Remember your domestic science teacher? The bubbly, voluptuous woman with cauliflower hair who cooed over your fruit scones and brushed over your kitchen uncleanliness with that red lip-sticked smile. No? Maybe you had one like mine then; middle-aged and ratty with a frame that suggested she’d never tasted home-cooking in her life. Or perhaps you are one of the food technology breed; I remember quitting it at year 9, leaving behind with some sorrow the two hours a week dedicated to making victoria sponges, fruit salads and um, eating our uncooked cookie batter.
Yes we all have memories of cooking at school. But how many of us actually learned anything useful? According to a recent survey, 20% of Britons think that parsnips grow on trees and that melons are grown in the ground. Worrying stuff. Perhaps more excusable is that the same amount have never heard of a King Edward or Marris Piper potato; to anyone who loves a good goose-fat roastie (yes, that’s all of you eat Christmas dinner or Sunday roasts) that is shocking but nevertheless, perhaps less fundamental than wrongly believing one can find an Granny Smith apple in the potato aisle…yes, 1 in 20 of our nation think you can.
So where did it all go wrong? Is it the international variety of our supermarkets have left our own parents flummoxed as to what food grows where and how? Was it our parents, not teaching us that carrots are a root vegetable and that oranges aren’t grown in the UK? Or was it our schooling, using food technology as a lesson designed to enhance our nutritional and culinary awareness but that in fact left us without the basics? Maybe even to blame are organisations like the Potato Council who believe us so dumbed down that they have come up with signs including “fluffy” and “salad” to help consumers pick the right potato. Surely it is a race to the bottom from here?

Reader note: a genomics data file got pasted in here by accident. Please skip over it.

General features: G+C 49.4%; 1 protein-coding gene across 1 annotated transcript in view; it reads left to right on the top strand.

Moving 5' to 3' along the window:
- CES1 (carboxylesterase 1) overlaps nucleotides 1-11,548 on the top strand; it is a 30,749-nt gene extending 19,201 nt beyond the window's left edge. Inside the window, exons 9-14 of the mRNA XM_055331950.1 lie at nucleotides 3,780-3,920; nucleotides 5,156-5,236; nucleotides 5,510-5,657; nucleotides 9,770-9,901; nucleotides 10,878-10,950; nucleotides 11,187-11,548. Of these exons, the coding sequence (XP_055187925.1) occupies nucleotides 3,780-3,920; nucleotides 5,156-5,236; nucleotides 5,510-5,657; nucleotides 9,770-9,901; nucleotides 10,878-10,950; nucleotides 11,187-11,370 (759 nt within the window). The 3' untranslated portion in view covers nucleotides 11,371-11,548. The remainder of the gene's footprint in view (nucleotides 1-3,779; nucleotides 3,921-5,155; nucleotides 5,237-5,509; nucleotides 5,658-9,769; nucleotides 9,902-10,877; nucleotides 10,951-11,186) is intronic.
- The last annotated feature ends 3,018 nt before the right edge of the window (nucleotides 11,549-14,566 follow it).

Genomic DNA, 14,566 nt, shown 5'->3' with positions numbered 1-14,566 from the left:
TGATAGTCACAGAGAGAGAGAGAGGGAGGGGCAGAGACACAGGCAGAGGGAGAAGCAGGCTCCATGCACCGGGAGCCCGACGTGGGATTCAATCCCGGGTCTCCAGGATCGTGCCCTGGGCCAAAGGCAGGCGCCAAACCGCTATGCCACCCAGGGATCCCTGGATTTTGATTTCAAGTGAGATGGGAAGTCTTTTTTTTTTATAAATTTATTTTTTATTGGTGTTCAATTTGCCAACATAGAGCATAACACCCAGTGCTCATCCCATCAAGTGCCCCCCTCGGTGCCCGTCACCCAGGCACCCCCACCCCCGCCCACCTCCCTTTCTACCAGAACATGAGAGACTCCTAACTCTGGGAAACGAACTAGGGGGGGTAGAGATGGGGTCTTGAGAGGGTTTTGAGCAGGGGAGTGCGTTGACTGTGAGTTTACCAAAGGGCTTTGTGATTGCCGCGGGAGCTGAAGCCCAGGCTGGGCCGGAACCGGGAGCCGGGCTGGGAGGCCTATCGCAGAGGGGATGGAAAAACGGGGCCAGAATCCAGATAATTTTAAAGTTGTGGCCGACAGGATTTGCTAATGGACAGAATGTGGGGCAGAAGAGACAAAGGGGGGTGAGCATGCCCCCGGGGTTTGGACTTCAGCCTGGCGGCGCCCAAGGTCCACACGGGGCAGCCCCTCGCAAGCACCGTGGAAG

I remember friends taking their GCSE Food Technology exam; it was the only paper I recall reading “colouring pencils” under the you will need header. Ok, there may have been chopping boards to identify for different types of food but prior to GCSE, I’m not sure I actually learned anything useful. We did topics on cakes, healthy eating and general care and hygiene in the kitchen. Could I fry an egg by the end of year 9? Or plan and cook a family meal of spaghetti bolognese? Well yes, actually, because I learned at home. Knowing how to prevent the sinking of a victoria sponge or what kind of my healthy meal my school could serve for lunch is all very well but those tips don’t set you up well for home-cooking or living alone. Clearly, they don’t go very far in teaching us basic facts about food knowledge either.
Maybe it was just my school. I know of many very good cookery courses and I’m sure there are lots of schools offering informative and relevant programmes. The National Curriculum states that students should be aware of a nutritious and balanced diet; well that’s all very well if they can identify an apple from a potato and a parsnip from a shoe someone’s got stuck in a tree. What we need is not only more cooking in schools, but more culinary involvement for children from an early age, from helping them identify and enjoy their lunches to learning to bake and cook for enjoyment. Jamie Oliver has advocated for compulsory cooking and Let’s Get Cooking runs healthy cooking clubs across the country. It is not entirely our fault alone that British children are more distanced from food origin than perhaps developing countries where children are often involved in farming, agriculture and cooking. What is so frustrating is that we have the means to put it right. Food is not just a means of living but if we’re going to treat it as such, let’s at least try getting the facts right.